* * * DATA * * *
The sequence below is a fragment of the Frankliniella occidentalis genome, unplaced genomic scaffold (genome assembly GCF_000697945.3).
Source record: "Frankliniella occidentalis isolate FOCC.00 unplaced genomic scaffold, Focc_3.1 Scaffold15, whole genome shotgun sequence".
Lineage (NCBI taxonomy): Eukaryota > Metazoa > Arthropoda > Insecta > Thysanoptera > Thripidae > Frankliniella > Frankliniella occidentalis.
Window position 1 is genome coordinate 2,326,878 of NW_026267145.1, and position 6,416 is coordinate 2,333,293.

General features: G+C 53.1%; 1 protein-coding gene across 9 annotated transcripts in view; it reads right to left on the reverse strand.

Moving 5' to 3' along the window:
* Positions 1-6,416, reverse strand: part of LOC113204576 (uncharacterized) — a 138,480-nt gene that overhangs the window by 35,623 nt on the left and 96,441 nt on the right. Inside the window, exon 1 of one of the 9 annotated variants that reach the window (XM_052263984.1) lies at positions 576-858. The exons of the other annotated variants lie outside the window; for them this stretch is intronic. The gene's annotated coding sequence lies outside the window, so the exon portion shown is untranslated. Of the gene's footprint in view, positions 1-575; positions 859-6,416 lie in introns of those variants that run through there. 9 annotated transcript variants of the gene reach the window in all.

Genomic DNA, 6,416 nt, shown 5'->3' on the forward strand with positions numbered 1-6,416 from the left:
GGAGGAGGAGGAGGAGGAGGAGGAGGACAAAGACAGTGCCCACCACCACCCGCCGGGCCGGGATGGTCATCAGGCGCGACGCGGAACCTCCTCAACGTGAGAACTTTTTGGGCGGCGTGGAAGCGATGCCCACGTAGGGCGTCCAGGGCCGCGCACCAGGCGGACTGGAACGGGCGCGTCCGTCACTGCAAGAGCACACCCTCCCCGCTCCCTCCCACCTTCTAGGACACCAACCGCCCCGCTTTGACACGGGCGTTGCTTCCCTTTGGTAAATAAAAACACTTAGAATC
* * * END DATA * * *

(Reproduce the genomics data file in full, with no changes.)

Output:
The sequence below is a fragment of the Frankliniella occidentalis genome, unplaced genomic scaffold (genome assembly GCF_000697945.3).
Source record: "Frankliniella occidentalis isolate FOCC.00 unplaced genomic scaffold, Focc_3.1 Scaffold15, whole genome shotgun sequence".
Lineage (NCBI taxonomy): Eukaryota > Metazoa > Arthropoda > Insecta > Thysanoptera > Thripidae > Frankliniella > Frankliniella occidentalis.
Window position 1 is genome coordinate 2,326,878 of NW_026267145.1, and position 6,416 is coordinate 2,333,293.

General features: G+C 53.1%; 1 protein-coding gene across 9 annotated transcripts in view; it reads right to left on the reverse strand.

Moving 5' to 3' along the window:
* Positions 1-6,416, reverse strand: part of LOC113204576 (uncharacterized) — a 138,480-nt gene that overhangs the window by 35,623 nt on the left and 96,441 nt on the right. Inside the window, exon 1 of one of the 9 annotated variants that reach the window (XM_052263984.1) lies at positions 576-858. The exons of the other annotated variants lie outside the window; for them this stretch is intronic. The gene's annotated coding sequence lies outside the window, so the exon portion shown is untranslated. Of the gene's footprint in view, positions 1-575; positions 859-6,416 lie in introns of those variants that run through there. 9 annotated transcript variants of the gene reach the window in all.

Genomic DNA, 6,416 nt, shown 5'->3' on the forward strand with positions numbered 1-6,416 from the left:
GGAGGAGGAGGAGGAGGAGGAGGAGGACAAAGACAGTGCCCACCACCACCCGCCGGGCCGGGATGGTCATCAGGCGCGACGCGGAACCTCCTCAACGTGAGAACTTTTTGGGCGGCGTGGAAGCGATGCCCACGTAGGGCGTCCAGGGCCGCGCACCAGGCGGACTGGAACGGGCGCGTCCGTCACTGCAAGAGCACACCCTCCCCGCTCCCTCCCACCTTCTAGGACACCAACCGCCCCGCTTTGACACGGGCGTTGCTTCCCTTTGGTAAATAAAAACACTTAGAATC